Cartier Philanthropy - Improving extraction practices at gold mining sites

Improving extraction practices at gold mining sites

Completed

Gold mining has always attracted socially and economically marginalised communities seeking to escape poverty and unemployment. Artisanal and small-scale miners often work often in very difficult conditions, using damaging environmental practices, such as processing gold ore with mercury in primitive mills, and cyanide in unlined pits. From 2013 to 2017, Solidaridad worked with two small and medium-scales mines in Ghana and Peru, helping them apply for certification by the Responsible Jewellery Council or Fairmined. It also engaged with surrounding artisanal and small-scale miners, empowering them to achieve better health conditions, increased production and reduced use of mercury.

Duration
2013-2017
Focus area
Sustainable Livelihoods and Ecosystems
country
Ghana Peru
partner
Solidaridad

Results achieved

Gold mining has always attracted socially and economically marginalised communities seeking to escape poverty and unemployment. Artisanal and small-scale miners often work in very difficult conditions, using damaging environmental practices, such as processing gold ore with mercury in primitive mills, and cyanide in unlined pits.

From 2013 to 2017, Solidaridad worked with two small and medium-scales mines in Ghana and Peru, helping them apply for certification by the Responsible Jewellery Council or Fairmined. It also engaged with surrounding artisanal and small-scale miners. This support empowered them to achieve better health conditions, increased production and reduced use of mercury, which fell from 38% to zero among artisanal and small-scale miners' associations in both Peru and Ghana.

  • In Peru:

Solidaridad has engaged with the medium-scale mine “Minera Yanaquihua” to ensure the adoption of improved, more transparent and more accountable practices. The mine successfully obtained certification both by the International Cyanide Management Code and the Responsible Jewellery Council, making it the fourth mining company in the country to have achieved this  important milestone.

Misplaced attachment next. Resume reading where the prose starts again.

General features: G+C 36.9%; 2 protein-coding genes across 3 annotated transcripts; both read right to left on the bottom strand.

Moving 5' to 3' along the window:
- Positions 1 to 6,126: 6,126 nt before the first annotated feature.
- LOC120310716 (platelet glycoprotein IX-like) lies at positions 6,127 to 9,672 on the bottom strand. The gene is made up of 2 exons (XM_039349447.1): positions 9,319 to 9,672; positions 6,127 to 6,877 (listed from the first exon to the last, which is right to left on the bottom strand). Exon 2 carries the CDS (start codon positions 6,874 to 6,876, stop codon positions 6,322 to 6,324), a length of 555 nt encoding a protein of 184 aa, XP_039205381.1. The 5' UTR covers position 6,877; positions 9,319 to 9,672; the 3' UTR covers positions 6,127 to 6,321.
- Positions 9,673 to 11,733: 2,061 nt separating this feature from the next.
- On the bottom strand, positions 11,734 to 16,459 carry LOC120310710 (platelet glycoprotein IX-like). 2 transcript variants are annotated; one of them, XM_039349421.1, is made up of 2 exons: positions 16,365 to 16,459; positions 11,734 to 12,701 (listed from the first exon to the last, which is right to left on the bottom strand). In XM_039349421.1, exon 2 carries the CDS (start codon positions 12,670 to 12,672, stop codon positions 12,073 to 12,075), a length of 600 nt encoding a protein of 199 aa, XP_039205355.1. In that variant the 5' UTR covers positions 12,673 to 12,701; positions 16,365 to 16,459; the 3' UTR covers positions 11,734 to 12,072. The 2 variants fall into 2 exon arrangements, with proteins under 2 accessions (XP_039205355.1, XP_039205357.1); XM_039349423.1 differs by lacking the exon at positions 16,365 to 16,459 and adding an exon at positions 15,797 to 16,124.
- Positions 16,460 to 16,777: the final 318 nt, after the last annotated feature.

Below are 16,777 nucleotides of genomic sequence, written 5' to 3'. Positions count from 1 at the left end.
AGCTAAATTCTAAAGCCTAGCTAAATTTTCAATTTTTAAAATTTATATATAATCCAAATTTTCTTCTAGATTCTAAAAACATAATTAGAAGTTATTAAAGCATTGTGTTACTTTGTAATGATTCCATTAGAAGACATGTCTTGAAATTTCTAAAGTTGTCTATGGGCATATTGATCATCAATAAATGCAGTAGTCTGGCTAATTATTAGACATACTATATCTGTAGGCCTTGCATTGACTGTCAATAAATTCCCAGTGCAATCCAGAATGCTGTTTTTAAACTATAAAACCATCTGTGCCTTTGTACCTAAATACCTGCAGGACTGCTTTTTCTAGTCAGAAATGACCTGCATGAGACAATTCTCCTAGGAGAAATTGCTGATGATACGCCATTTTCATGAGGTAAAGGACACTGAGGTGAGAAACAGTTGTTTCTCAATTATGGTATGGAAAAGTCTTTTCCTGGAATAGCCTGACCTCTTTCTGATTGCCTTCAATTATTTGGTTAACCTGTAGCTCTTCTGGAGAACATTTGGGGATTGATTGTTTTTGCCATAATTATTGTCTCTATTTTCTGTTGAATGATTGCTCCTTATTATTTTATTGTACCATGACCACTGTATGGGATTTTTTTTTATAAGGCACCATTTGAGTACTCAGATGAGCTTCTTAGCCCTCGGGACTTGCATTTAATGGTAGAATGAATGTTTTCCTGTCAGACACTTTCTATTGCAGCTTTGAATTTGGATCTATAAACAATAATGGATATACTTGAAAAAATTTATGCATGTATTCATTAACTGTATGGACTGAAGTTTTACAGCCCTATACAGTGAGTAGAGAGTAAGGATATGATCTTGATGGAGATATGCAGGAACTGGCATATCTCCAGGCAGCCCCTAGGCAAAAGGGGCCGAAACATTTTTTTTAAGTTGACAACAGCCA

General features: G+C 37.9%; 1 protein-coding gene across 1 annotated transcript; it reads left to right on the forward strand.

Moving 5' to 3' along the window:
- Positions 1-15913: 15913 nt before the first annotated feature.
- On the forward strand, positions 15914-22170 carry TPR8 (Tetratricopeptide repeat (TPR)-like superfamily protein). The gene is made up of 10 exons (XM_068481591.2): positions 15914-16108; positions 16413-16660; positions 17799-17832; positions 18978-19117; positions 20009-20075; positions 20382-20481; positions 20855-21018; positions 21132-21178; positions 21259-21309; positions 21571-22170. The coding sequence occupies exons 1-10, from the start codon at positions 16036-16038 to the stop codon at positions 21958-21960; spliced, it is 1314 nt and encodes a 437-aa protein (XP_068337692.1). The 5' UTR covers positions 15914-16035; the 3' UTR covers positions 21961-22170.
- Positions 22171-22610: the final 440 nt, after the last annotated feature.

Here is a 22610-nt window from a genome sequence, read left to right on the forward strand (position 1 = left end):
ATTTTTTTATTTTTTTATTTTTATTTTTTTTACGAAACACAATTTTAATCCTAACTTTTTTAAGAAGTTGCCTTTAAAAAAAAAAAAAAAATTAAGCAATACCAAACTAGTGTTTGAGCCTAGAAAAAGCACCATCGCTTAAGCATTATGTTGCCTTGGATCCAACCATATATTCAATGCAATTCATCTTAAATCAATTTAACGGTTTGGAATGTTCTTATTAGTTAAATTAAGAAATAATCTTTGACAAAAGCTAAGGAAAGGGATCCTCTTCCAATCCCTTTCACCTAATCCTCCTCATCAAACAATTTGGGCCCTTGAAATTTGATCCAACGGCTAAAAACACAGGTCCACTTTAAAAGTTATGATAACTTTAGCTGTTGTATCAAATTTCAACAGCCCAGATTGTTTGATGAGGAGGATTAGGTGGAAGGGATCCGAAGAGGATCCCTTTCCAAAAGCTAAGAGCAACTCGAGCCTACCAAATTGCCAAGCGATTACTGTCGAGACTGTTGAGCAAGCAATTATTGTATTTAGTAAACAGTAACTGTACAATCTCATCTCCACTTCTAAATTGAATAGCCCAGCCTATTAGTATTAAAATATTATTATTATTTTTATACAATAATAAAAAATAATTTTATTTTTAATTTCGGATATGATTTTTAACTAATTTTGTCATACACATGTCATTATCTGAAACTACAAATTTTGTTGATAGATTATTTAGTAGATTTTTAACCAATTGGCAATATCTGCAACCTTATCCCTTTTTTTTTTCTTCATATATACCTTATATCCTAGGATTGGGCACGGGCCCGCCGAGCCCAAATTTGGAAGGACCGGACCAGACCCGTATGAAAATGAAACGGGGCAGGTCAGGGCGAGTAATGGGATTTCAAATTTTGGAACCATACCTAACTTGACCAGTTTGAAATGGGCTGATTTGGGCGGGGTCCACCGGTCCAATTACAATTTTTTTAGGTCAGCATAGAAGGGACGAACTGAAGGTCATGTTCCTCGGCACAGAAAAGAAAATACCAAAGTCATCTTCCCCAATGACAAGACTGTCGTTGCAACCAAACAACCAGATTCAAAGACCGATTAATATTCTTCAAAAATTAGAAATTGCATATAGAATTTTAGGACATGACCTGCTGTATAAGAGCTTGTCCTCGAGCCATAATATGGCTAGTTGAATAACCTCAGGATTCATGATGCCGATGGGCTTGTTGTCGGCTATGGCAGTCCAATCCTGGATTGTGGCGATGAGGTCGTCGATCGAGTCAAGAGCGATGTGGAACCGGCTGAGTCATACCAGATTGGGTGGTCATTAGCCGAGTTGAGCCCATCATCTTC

Over 1,000 artisanal and small-scale miners were assisted to reach formalisation agreements with the mine and complete their training, including in safety and environmental management.

  • In Ghana:

Solidaridad has engaged with the E. K. Agyeman Mining Group, a small-scale concession in the southern region, to build  its capacity to qualify as a “medium-scale mine”, which is necessary to achieve formal recognition under Ghanaian law. Solidaridad supported the mine to obtain mining equipment and set up control systems and certification schemes.

With Solidaridad’s support, around 240 medium- and small-scale miners in the surrounding areas applied for Fairmined certification and received training on mercury and ore optimisation, mineshaft construction, first aid, environmental management and ecosystem restoration.

Village committees were revived to ensure that local communities impacted by mining operations increased their access to potable water, sanitation facilities and health care.
As a result, miners’ sick days dropped from an average of 7 to 3 days per year.